High-Society DJ Provides Another Reason To Hate Rich People

Dec 18th, 2006 // 14 Comments

Yesterday’s New York Times featured a front-page story on Tom Finn, a DJ to the upper crust who spins mostly for fancy-shmancy high-society events (he also was a member of the ’60s rock group the Left Banke, and served as one of Studio 54′s in-house DJs). For years, Finn’s been appearing at big-money Manhattan parties like the New York Botanical Garden’s fund-raising Winter Wonderland Ball, where no doubt rakes in some of that blue-blood green. So surely, if he’s in such high demand, he must be playing some of the most groundbreaking, daring, unexpected sets in the city, right?

At the Wonderland ball, he kicked off the dessert hour with Yvonne Elliman’s “If I Can’t Have You,” then, halfway through it, segued into “Can’t Get Enough of Your Love, Baby” by Barry White. Three couples took to the dance floor and did a few modest twirls.

Michael Jackson’s “Don’t Stop ‘Til You Get Enough” prompted a few more women to drag their husbands and dates onto the checkerboard, and they held the trains of their dresses and swung their elbows. Mr. Finn played “Bad Girls” by Donna Summer — “Paris Hilton’s mother loves when I play this, and I always play it with the vocals low, because she likes to take the microphone and sing over it,” he said — and then Madonna’s “Vogue,” “Dancing Queen” by Abba and “Bust a Move” by Young MC.

By the time he got to “What I Like About You” by the Romantics, just about everybody who was still in the tent — perhaps 175 of the original 250 guests — was cutting a rug….

“I learned at Studio that yuppies really like to dance to the music of their adolescence,” Mr. Finn said, as if to apologize for the lack of originality in his selections. “It’s not my job to educate them.”

Granted, no one wants to go to a holiday party and be treated to a 40-minute Philip Glass suite. But “What I Like About You”? “Bad Girls”? Why not just nix the DJ, and instead put Jock Jams Vol. 2 and the mix tape Jenny’s Awesome Farewell to ’82 on a continuous loop for three hours?

The D.J. Who Moves the Movers and Shakers [NY Times]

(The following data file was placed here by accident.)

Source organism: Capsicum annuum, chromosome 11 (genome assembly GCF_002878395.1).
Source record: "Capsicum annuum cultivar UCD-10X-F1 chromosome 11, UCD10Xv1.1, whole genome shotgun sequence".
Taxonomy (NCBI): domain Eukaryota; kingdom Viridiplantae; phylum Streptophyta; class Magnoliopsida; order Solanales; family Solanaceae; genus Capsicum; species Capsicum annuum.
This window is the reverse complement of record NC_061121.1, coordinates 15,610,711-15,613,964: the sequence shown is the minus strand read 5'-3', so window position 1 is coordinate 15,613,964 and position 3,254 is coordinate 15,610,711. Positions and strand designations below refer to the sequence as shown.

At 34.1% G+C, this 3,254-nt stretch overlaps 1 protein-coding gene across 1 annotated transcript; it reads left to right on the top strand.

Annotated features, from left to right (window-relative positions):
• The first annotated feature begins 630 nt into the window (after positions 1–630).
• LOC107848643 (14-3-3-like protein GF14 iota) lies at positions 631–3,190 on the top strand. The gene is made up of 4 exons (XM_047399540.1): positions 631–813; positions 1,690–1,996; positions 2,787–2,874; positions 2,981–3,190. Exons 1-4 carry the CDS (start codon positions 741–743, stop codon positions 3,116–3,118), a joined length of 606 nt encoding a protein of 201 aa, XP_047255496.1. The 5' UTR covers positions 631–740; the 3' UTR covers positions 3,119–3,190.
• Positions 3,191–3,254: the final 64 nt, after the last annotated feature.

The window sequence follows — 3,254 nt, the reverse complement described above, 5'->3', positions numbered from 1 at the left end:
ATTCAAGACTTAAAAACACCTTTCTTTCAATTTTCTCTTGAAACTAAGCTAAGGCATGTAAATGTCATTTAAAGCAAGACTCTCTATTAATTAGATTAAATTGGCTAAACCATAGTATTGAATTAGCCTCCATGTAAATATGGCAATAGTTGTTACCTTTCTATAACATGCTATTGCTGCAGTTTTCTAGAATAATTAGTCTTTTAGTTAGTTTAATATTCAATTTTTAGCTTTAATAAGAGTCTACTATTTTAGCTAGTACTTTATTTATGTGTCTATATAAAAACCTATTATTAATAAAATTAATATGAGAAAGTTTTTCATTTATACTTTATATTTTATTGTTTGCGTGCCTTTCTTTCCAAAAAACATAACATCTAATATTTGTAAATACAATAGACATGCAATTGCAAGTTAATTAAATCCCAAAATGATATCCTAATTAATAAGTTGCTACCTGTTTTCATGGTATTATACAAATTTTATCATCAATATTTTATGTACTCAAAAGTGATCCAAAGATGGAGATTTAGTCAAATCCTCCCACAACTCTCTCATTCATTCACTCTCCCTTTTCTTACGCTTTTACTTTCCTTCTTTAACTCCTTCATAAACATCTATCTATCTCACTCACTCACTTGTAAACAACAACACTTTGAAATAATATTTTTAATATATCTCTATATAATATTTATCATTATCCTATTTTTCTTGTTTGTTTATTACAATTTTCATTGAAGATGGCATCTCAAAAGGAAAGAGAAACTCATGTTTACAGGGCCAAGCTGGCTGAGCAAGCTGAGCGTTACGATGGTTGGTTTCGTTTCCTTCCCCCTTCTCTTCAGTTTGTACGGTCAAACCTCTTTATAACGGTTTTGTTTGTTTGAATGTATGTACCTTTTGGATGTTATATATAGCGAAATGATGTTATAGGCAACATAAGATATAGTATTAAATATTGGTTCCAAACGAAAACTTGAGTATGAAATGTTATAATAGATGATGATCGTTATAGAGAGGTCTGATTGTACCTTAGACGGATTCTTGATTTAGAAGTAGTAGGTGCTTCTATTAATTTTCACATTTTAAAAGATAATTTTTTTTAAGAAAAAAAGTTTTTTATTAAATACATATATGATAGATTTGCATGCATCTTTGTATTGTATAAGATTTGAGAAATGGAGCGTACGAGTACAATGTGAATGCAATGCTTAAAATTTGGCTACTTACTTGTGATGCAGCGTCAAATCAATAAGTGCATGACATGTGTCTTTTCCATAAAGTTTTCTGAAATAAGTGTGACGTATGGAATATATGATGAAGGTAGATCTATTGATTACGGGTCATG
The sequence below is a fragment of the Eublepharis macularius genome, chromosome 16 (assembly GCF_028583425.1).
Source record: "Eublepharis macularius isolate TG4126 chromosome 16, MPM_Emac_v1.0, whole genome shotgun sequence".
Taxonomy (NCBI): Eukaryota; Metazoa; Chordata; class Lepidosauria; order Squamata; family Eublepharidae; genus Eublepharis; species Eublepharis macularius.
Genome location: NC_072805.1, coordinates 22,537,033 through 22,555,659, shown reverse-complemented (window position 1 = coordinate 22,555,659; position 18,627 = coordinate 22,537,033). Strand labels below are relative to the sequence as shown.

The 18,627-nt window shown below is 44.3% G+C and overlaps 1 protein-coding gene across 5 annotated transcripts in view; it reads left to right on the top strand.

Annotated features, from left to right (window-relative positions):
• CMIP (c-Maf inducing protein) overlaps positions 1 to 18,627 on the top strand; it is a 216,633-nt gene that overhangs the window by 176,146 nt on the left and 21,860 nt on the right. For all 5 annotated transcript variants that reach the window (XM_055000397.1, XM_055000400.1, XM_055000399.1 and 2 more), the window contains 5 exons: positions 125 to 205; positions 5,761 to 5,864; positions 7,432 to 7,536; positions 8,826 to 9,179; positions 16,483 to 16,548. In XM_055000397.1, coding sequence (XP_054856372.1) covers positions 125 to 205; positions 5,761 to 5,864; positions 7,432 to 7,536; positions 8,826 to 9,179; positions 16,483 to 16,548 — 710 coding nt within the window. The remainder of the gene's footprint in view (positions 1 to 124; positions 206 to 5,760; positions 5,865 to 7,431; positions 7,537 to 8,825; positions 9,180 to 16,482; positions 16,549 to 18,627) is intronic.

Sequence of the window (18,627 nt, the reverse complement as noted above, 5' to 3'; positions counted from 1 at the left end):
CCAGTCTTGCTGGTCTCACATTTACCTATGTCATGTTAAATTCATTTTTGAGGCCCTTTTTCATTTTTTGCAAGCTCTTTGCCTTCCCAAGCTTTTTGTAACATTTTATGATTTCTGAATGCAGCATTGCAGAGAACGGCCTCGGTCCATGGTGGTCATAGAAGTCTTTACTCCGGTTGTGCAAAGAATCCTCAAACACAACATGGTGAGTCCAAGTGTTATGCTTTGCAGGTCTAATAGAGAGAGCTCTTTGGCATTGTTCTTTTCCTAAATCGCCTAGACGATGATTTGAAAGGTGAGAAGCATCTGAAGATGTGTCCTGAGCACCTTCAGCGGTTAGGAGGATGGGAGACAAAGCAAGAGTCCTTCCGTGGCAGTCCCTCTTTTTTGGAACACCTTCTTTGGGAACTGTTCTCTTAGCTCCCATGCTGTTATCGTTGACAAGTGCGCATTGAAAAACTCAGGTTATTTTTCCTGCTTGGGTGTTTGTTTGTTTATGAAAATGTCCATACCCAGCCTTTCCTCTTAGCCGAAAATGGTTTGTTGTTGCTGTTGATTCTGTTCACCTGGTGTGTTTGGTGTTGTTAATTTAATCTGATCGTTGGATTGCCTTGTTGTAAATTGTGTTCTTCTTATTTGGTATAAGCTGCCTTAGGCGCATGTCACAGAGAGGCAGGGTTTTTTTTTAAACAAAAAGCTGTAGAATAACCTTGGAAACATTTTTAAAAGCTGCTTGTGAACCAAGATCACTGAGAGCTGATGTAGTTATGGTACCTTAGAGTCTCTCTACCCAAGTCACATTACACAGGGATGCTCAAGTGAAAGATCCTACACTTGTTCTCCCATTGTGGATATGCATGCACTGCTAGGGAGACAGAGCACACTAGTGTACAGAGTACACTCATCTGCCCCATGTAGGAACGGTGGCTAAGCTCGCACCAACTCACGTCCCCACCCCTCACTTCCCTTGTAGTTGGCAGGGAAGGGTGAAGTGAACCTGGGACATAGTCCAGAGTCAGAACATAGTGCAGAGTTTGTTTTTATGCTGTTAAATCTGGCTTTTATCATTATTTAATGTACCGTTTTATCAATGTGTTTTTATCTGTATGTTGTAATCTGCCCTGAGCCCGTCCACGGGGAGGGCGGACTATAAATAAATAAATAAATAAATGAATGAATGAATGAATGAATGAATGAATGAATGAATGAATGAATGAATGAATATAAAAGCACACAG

1. mike a

    Psst, Tom. There’s $20 in it for you if you throw in “Barterers and Their Wives.”

  2. 12scoop

    Even if he does get beaucoup bucks for this stuff, that’s a pretty tall glass of scotch at the end of the night after sitting behind that rig in a penguin suit and playing three encores of “Shout.”

  3. 12scoop

    …eh, really nice scotch.

  4. janine

    What’s the alternative, seeing 50+ year olds dance to Sexyback or Goldfrapp or the new Ciara? Maybe I’m ageist, but yikes to that.

  5. Ned Raggett

    Oh don’t worry, you’ll see plenty of that in thirty years’ time.

  6. mike a

    Or even sooner. There are lots of 40something indie-rockers still clinging to that scene (uh, guilty as charged).

  7. Butch Huskey

    fastest way to clear a wedding or office party dance floor is to break out the “cool stuff” … most people at those functions get to dance once or twice a year so they don’t want to waste it on some white label mash-up … they want the “classics” or something “edgy” and by “edgy” i mean “sexyback”

  8. slutsguts

    re: bad girls-”Paris Hilton’s mother loves when I play this, and I always play it with the vocals low, because she likes to take the microphone and sing over it”

    something so depressing about that

  9. kiteless

    or wonderfully liberating.

  10. janine

    Thanks, Ned. You just made my boobies droop a little.

  11. The Mozfather

    I agree with Butch. What’s weird is not that 40 year olds are dancing to music from twenty years ago, it’s that most 20 year olds won’t dance to anything but music from 20 years ago.

    Why are most young people unwilling to dance to music unless they remember hearing it as a child? Is it because its such a horrific psychic dislocation for them to dance that they need the warm-bath comfort of “Faith” or “Material Girl”?

  12. Dickdogfood

    I’m not sure it’s that; rejecting the high-profile music of today is one of the easiest ways for a teen/young adult to mark themselves as “discerning,” not beholden to the dumb fads that dumb people like. (They can also mark themselves as discerning by lovin’ lower-profile contemporary stuff, but that takes a little more work.)

    Also, liking the “dumb” music of yesterday is a safer option than liking the “dumb” music of today: you can do a nice fanny-shake to Debbie Gibson or Tiffany and shrug it off as mere ironized nostalgia, a luxury you don’t necessarily have with a fanny-shake to Christina or Britney.

    That said, I don’t actually have evidence that 20yos are all that hesitant to dance to the music of today!

  13. Ned Raggett

    Thanks, Ned. You just made my boobies droop a little.

    Somewhere, out there, on YouTube, are the promos MTV did back in the eighties set in the future where various kindly old people talked about rocking out to Van Halen in their youth. The future is now.

  14. The Mozfather

    I am speaking from personal experience. I know its early 90s, but I really don’t need to dance to “Common People” ever again, despite its magnificence.

Leave A Comment